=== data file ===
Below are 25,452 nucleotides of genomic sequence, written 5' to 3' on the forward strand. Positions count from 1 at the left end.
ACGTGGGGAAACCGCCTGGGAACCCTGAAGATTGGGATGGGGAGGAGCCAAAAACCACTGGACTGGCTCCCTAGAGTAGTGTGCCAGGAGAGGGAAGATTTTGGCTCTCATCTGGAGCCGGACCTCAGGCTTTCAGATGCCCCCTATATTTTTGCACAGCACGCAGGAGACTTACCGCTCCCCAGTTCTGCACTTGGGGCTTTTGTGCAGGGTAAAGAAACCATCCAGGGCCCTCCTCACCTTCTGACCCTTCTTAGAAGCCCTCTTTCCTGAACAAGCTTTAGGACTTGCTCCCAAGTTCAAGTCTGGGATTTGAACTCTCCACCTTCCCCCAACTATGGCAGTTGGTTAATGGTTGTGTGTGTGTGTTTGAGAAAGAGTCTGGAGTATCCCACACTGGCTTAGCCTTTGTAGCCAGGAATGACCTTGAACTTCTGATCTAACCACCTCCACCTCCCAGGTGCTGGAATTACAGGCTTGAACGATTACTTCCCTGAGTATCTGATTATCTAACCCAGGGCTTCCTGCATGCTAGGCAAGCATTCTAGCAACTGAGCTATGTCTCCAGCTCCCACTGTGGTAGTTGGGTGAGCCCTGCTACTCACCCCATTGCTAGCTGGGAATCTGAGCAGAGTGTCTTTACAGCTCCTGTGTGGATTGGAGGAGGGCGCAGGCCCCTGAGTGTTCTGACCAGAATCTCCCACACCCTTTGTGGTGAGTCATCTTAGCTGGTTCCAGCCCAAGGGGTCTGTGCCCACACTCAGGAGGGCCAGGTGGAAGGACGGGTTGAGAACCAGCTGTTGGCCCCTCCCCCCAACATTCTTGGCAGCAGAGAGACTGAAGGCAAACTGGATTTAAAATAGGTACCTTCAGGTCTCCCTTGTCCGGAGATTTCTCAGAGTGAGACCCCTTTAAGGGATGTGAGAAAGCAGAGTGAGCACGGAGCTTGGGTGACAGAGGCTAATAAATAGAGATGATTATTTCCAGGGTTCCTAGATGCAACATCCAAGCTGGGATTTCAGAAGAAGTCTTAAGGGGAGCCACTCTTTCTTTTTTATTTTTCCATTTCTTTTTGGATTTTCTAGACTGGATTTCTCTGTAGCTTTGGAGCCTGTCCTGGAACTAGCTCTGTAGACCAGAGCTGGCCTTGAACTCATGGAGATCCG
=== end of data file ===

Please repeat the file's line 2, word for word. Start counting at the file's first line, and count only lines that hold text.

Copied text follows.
ACGTGGGGAAACCGCCTGGGAACCCTGAAGATTGGGATGGGGAGGAGCCAAAAACCACTGGACTGGCTCCCTAGAGTAGTGTGCCAGGAGAGGGAAGATTTTGGCTCTCATCTGGAGCCGGACCTCAGGCTTTCAGATGCCCCCTATATTTTTGCACAGCACGCAGGAGACTTACCGCTCCCCAGTTCTGCACTTGGGGCTTTTGTGCAGGGTAAAGAAACCATCCAGGGCCCTCCTCACCTTCTGACCCTTCTTAGAAGCCCTCTTTCCTGAACAAGCTTTAGGACTTGCTCCCAAGTTCAAGTCTGGGATTTGAACTCTCCACCTTCCCCCAACTATGGCAGTTGGTTAATGGTTGTGTGTGTGTGTTTGAGAAAGAGTCTGGAGTATCCCACACTGGCTTAGCCTTTGTAGCCAGGAATGACCTTGAACTTCTGATCTAACCACCTCCACCTCCCAGGTGCTGGAATTACAGGCTTGAACGATTACTTCCCTGAGTATCTGATTATCTAACCCAGGGCTTCCTGCATGCTAGGCAAGCATTCTAGCAACTGAGCTATGTCTCCAGCTCCCACTGTGGTAGTTGGGTGAGCCCTGCTACTCACCCCATTGCTAGCTGGGAATCTGAGCAGAGTGTCTTTACAGCTCCTGTGTGGATTGGAGGAGGGCGCAGGCCCCTGAGTGTTCTGACCAGAATCTCCCACACCCTTTGTGGTGAGTCATCTTAGCTGGTTCCAGCCCAAGGGGTCTGTGCCCACACTCAGGAGGGCCAGGTGGAAGGACGGGTTGAGAACCAGCTGTTGGCCCCTCCCCCCAACATTCTTGGCAGCAGAGAGACTGAAGGCAAACTGGATTTAAAATAGGTACCTTCAGGTCTCCCTTGTCCGGAGATTTCTCAGAGTGAGACCCCTTTAAGGGATGTGAGAAAGCAGAGTGAGCACGGAGCTTGGGTGACAGAGGCTAATAAATAGAGATGATTATTTCCAGGGTTCCTAGATGCAACATCCAAGCTGGGATTTCAGAAGAAGTCTTAAGGGGAGCCACTCTTTCTTTTTTATTTTTCCATTTCTTTTTGGATTTTCTAGACTGGATTTCTCTGTAGCTTTGGAGCCTGTCCTGGAACTAGCTCTGTAGACCAGAGCTGGCCTTGAACTCATGGAGATCCG